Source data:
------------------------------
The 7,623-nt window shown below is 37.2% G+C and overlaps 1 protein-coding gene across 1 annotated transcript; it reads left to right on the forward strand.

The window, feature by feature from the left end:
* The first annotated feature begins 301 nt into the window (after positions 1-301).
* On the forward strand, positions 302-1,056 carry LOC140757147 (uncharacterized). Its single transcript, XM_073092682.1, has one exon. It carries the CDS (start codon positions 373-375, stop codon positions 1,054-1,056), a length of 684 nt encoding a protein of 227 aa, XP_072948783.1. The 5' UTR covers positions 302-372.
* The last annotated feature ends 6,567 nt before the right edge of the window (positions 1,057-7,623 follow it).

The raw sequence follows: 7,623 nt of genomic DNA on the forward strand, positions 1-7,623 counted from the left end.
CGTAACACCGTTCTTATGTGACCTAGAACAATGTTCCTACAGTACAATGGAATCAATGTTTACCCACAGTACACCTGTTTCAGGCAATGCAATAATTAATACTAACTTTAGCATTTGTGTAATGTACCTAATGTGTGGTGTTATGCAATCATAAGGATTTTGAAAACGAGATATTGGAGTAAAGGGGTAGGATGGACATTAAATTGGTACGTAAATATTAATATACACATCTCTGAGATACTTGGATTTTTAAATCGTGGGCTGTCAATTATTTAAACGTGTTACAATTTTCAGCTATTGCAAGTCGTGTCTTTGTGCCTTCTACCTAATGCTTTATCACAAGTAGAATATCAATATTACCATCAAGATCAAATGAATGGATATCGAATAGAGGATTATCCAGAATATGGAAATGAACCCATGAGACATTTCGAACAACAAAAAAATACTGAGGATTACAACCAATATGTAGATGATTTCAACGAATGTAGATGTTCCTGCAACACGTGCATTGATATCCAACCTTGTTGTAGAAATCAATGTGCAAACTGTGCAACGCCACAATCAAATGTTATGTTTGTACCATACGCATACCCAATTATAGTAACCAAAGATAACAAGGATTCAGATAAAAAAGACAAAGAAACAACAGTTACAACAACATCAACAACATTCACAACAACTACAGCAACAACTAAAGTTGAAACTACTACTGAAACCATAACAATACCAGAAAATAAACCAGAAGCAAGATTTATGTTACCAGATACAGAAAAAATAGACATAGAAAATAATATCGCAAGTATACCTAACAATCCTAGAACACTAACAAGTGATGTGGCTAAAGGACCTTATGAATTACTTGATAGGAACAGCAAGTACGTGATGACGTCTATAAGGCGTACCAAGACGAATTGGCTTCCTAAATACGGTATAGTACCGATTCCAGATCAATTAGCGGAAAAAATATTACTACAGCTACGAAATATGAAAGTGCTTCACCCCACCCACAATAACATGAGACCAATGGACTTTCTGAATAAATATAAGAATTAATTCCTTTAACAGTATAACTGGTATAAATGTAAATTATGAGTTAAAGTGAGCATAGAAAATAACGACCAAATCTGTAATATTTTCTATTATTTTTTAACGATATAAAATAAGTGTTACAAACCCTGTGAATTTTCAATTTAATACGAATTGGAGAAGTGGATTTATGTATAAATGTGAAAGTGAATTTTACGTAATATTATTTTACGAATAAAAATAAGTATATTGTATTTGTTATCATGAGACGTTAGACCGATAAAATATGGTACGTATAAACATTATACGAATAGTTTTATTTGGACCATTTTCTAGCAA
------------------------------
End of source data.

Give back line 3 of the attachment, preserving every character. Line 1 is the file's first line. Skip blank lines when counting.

* The first annotated feature begins 301 nt into the window (after positions 1-301).